As a result of technological revolution. As a result of time and space and context. Through no result of the individual, but of the cultural collective who receive change.
It is easy and justifiably logical to question Marshall McLuhan’s clear-cut admission. Interdependent, surely, the medium is but a vehicle for our message. It is, in essence, a means to achieve an end. We are taught to study each available medium for their inherent, tangible benefits. Cost, reach, credibility: The method is self-serving and incredibly backwards. According to McLuhan, anyway.
McLuhan’s doctrine would have us believe in the opposite of autonomy in communications. It’s not that the message doesn’t matter—it does, of course, matter. However, it is but a mere consequence of the medium that our message would have any meaning. That is to say that the medium almost certainly dictates the message.
It’s a very pantheistic philosophy—one that reasonably supports the notion that the origin of all communication is but an extension of human faculty. In The Medium is the Massage, McLuhan writes: “Societies have always been shaped more by the nature of the media by which men communicate than by the content of the communication” (1967). To which he further explains attributes in the divisions of the media-made environment. For example, whereby print fosters individual isolation, electronic technology encourages unified involvement.
It is eerily strange, even here, to witness the prophetic abilities of a luminary ahead of his time. Indeed, how accurate an assessment of the future communications landscape more than 30 years prior to the advent of social media. It is ever more apparent today, given the luxury of retrospection, that how we communicate—not what we communicate—is most critically important. And it will forever be so.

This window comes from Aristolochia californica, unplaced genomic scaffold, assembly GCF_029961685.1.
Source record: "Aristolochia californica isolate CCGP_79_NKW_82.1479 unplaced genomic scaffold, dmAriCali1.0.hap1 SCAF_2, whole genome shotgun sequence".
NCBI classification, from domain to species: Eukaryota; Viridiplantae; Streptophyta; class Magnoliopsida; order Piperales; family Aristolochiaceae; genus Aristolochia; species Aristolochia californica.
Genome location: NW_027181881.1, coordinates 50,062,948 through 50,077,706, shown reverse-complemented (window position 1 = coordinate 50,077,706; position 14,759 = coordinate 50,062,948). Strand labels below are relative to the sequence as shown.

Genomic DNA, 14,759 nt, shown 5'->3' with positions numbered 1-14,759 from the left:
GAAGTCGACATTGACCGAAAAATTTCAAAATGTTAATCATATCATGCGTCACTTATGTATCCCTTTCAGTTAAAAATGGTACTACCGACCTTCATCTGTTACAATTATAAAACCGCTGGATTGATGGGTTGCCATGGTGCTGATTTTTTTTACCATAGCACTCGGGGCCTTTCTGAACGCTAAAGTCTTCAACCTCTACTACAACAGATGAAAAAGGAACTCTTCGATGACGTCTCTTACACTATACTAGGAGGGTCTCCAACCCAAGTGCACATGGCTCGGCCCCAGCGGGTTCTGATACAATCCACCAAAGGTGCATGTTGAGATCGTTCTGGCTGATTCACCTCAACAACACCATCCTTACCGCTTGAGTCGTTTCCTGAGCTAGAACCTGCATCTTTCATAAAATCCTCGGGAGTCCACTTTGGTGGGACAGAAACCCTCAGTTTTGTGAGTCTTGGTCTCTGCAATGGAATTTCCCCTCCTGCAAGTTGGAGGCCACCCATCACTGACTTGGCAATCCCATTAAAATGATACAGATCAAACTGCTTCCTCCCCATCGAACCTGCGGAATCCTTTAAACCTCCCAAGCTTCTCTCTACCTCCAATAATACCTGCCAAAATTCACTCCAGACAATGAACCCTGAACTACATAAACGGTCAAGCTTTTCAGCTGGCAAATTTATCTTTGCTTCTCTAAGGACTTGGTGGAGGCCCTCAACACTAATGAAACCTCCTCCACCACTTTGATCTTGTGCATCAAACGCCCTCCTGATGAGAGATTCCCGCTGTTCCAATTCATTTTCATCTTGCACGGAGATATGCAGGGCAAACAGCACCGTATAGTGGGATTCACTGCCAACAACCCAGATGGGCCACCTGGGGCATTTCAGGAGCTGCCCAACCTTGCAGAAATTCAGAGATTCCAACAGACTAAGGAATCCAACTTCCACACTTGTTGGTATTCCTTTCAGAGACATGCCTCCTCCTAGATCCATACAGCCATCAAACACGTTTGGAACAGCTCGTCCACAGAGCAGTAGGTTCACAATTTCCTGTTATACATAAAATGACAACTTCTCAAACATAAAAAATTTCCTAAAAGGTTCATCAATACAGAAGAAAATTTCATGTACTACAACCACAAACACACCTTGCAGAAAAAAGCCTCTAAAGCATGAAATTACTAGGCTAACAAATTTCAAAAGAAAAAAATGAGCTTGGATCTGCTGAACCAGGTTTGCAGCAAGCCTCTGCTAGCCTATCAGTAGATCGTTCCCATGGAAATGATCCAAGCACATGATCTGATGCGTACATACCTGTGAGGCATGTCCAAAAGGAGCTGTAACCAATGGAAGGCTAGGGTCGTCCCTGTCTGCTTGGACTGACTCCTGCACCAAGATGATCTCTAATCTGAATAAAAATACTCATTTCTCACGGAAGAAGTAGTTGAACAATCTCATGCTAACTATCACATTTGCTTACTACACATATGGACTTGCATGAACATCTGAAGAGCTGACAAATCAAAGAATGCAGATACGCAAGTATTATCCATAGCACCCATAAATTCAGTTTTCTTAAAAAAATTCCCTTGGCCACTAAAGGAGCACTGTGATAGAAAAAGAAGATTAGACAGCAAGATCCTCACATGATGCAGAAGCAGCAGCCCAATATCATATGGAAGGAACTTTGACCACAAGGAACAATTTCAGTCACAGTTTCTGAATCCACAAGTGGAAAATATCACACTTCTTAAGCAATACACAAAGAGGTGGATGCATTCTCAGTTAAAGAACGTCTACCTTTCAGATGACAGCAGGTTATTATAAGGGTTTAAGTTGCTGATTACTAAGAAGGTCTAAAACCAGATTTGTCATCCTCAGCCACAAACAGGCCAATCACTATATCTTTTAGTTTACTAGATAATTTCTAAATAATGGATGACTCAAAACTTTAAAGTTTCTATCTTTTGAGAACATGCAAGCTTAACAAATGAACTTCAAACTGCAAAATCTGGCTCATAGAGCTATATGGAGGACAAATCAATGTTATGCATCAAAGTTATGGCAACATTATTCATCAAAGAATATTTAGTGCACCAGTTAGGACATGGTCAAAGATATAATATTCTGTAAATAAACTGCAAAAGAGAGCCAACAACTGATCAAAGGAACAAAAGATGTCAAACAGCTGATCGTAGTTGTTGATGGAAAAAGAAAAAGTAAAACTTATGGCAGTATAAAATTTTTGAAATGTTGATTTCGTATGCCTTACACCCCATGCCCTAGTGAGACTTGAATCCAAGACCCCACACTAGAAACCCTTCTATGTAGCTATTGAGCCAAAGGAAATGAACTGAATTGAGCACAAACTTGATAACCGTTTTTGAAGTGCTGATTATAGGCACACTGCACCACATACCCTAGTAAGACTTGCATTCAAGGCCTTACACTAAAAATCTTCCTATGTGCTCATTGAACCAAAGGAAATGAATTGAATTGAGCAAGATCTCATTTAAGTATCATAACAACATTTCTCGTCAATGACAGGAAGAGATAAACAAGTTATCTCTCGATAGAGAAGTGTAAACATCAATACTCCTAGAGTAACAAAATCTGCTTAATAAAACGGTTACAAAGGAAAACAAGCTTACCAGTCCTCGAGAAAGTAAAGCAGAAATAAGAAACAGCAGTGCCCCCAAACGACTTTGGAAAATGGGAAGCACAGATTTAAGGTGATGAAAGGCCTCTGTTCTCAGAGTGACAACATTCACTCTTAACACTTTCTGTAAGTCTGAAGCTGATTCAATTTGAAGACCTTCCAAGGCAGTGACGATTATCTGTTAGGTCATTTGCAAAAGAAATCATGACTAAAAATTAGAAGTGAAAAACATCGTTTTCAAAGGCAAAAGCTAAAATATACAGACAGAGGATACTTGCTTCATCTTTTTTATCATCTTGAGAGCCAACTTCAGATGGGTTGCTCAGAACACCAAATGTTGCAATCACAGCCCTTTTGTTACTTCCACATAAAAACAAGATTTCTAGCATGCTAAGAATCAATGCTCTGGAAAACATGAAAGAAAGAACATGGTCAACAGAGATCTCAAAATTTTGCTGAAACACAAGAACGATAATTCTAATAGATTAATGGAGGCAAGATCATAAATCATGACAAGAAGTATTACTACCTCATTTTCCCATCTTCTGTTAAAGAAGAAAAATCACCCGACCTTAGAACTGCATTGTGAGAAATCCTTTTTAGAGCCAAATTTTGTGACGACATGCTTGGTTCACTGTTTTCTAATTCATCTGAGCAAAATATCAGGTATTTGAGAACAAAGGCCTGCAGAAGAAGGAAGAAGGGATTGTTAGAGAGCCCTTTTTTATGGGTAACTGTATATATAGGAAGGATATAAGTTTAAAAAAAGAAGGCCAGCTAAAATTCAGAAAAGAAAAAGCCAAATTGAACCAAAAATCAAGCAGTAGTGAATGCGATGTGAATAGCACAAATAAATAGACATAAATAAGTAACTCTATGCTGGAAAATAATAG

All electronic media (social, especially) have combined to create what McLuhan famously penned “a global village.” A sort of globalization that, taken in relation to communication theory, promotes partnership and dialogue as community activity. It is the media and not so much the content of those media that have defined the very nature of our associations with international populations. We are a collection of many, defunct of the individual characteristics once preserved and contained in isolation. We are a group who lack privacy but afford convenience. Altogether, this “global village” is but an inevitable existence imagined by McLuhan—a scholar familiarly aware that the message was always purely incidental of the medium.